Russia Ready to Rescue Astronauts at Space Station

Aleksandra Sova /
Aleksandra Sova /

Russia is planning to launch a rescue vessel to the International Space Station next month. They hope to bring home three crew members who are stuck in orbit because their original capsule was hit by a meteoroid.

The stuck vessel is Soyuz MS-22, it has a major leak that is spraying radiator coolant into space and it kept two cosmonauts from doing a planned spacewalk.

The Russian space agency, Roscosmos, indicated that the meteoroid strike did not cause an immediate threat to the crew of the space station, but it has raised concerns about whether the whole crew could return to Earth if there was an emergency situation.

The leak resulted in higher cabin temperatures and the MS-22 was considered unfit, which left only one operational escape pod which was docked on the ISS – A SpaceX Crew Dragon spacecraft. Now there are seven people onboard the space station, but the SpaceX capsule only has four seats.

Roscosmos has decided to plan for a launch of the Soyuz MS-23 in February so it can be used to transport Russian cosmonauts Sergey Prokopyev and Dmitry Petelin and US astronaut Francisco Rubio back to Earth.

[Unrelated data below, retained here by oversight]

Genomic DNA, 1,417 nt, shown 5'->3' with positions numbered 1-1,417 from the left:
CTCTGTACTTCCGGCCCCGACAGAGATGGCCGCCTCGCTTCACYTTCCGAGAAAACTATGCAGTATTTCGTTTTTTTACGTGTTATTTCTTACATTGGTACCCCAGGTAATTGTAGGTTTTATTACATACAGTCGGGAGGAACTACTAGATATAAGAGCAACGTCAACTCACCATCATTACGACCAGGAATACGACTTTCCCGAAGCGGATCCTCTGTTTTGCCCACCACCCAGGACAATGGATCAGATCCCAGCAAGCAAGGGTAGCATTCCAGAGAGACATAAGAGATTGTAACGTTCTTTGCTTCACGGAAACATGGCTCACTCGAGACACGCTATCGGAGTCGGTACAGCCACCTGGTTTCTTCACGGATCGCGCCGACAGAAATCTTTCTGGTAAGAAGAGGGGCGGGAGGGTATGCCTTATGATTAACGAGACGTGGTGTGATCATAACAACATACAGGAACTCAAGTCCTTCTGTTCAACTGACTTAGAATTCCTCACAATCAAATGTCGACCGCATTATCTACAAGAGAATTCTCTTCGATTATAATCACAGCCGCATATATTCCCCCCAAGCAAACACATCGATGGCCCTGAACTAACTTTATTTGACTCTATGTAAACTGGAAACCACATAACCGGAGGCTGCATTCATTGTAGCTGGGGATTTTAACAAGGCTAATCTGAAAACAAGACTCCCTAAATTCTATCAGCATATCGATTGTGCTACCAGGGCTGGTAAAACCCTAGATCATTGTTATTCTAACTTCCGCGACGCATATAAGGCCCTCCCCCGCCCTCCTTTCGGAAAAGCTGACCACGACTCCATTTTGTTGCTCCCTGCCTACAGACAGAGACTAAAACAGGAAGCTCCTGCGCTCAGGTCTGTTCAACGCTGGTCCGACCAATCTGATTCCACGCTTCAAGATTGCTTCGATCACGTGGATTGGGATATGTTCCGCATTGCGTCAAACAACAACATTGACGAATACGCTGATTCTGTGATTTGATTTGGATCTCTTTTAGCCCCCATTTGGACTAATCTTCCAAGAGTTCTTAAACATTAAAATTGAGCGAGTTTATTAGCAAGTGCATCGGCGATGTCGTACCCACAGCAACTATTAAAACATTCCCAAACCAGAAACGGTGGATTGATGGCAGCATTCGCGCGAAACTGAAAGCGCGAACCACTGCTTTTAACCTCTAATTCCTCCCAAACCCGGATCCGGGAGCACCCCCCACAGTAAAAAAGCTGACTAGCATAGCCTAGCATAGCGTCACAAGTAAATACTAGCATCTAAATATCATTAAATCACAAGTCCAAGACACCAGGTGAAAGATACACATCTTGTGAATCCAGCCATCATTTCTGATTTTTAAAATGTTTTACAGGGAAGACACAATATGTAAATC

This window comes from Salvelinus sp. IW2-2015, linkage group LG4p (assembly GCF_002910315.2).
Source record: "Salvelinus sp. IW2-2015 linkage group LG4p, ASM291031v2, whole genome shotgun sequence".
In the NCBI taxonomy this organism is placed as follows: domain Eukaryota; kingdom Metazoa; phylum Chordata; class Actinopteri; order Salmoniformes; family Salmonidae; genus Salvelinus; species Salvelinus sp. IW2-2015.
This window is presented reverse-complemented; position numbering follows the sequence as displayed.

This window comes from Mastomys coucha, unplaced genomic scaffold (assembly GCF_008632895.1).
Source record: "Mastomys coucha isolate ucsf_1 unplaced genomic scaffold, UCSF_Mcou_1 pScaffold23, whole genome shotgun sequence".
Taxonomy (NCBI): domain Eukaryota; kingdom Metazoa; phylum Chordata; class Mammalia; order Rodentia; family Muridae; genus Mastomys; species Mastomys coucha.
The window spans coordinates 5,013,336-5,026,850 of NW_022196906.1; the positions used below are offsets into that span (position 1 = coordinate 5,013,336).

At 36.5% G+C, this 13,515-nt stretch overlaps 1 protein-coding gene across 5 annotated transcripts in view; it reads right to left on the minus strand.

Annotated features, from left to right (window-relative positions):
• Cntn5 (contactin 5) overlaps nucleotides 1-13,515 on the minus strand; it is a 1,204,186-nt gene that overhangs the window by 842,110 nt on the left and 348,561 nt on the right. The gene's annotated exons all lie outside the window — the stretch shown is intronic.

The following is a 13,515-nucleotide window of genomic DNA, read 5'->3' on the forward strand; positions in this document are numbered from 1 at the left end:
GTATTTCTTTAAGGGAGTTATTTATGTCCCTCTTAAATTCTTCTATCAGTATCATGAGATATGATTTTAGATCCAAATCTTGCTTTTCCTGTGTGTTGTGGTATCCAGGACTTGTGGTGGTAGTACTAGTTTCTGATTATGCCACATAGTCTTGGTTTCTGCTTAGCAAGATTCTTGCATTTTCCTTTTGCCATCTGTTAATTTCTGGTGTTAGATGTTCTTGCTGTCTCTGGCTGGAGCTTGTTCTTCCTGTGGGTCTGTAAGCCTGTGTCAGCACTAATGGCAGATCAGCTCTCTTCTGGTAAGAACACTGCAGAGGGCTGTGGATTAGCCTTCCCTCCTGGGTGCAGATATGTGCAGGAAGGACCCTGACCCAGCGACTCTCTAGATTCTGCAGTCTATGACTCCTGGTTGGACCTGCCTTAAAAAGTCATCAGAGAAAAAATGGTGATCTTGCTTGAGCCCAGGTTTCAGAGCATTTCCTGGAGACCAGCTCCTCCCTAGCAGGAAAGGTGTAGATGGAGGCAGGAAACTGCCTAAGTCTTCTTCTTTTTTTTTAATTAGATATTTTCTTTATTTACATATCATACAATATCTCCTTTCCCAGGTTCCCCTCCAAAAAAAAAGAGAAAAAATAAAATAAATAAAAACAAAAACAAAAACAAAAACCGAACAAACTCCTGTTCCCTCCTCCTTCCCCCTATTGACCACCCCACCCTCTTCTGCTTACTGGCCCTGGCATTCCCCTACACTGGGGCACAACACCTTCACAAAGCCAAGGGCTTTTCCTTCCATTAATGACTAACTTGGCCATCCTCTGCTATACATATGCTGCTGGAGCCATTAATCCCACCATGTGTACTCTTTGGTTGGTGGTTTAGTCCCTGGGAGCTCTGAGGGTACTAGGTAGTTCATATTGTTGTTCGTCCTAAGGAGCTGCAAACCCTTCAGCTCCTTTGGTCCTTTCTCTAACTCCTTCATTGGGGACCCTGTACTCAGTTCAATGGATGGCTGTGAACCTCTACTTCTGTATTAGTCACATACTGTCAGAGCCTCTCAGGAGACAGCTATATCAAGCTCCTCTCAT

The danger is that a critical situation could happen on the ISS in the weeks before this launch, if that happened the damaged Soyuz MS-22 would be considered to rescue the crew.

Micrometeoroids are a significant danger to human spaceflight. They hurl around the Earth at about 17,000mph, which is much faster than the speed of a bullet. The diameter of the micrometeoroid that hit the docked Soyuz was tiny, creating a hole in the capsule that was just 1mm in diameter. But even that small of a hole caused significant damage. Some of the images of the craft show white particles resembling snowflakes streaming out of the rear.